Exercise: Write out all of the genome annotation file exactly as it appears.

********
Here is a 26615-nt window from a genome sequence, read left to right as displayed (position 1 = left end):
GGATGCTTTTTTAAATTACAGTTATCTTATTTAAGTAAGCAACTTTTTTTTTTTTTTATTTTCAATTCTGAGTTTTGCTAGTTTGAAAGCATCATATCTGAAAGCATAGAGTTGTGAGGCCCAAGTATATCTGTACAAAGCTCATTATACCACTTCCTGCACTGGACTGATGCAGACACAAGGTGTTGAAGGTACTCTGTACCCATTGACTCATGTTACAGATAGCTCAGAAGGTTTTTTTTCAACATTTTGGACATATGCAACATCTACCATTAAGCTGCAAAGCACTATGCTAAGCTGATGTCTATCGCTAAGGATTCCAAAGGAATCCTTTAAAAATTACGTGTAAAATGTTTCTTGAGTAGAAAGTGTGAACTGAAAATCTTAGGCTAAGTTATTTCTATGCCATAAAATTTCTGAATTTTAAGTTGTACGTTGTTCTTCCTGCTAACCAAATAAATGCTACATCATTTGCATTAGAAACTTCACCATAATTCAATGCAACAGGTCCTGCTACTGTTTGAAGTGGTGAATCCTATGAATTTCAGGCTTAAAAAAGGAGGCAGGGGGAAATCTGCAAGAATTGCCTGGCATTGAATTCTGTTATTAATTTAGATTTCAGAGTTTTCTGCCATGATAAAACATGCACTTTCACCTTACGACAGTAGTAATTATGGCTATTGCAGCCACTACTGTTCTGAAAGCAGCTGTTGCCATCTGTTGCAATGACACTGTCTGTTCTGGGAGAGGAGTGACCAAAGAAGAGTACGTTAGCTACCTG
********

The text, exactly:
Here is a 26615-nt window from a genome sequence, read left to right as displayed (position 1 = left end):
GGATGCTTTTTTAAATTACAGTTATCTTATTTAAGTAAGCAACTTTTTTTTTTTTTTATTTTCAATTCTGAGTTTTGCTAGTTTGAAAGCATCATATCTGAAAGCATAGAGTTGTGAGGCCCAAGTATATCTGTACAAAGCTCATTATACCACTTCCTGCACTGGACTGATGCAGACACAAGGTGTTGAAGGTACTCTGTACCCATTGACTCATGTTACAGATAGCTCAGAAGGTTTTTTTTCAACATTTTGGACATATGCAACATCTACCATTAAGCTGCAAAGCACTATGCTAAGCTGATGTCTATCGCTAAGGATTCCAAAGGAATCCTTTAAAAATTACGTGTAAAATGTTTCTTGAGTAGAAAGTGTGAACTGAAAATCTTAGGCTAAGTTATTTCTATGCCATAAAATTTCTGAATTTTAAGTTGTACGTTGTTCTTCCTGCTAACCAAATAAATGCTACATCATTTGCATTAGAAACTTCACCATAATTCAATGCAACAGGTCCTGCTACTGTTTGAAGTGGTGAATCCTATGAATTTCAGGCTTAAAAAAGGAGGCAGGGGGAAATCTGCAAGAATTGCCTGGCATTGAATTCTGTTATTAATTTAGATTTCAGAGTTTTCTGCCATGATAAAACATGCACTTTCACCTTACGACAGTAGTAATTATGGCTATTGCAGCCACTACTGTTCTGAAAGCAGCTGTTGCCATCTGTTGCAATGACACTGTCTGTTCTGGGAGAGGAGTGACCAAAGAAGAGTACGTTAGCTACCTG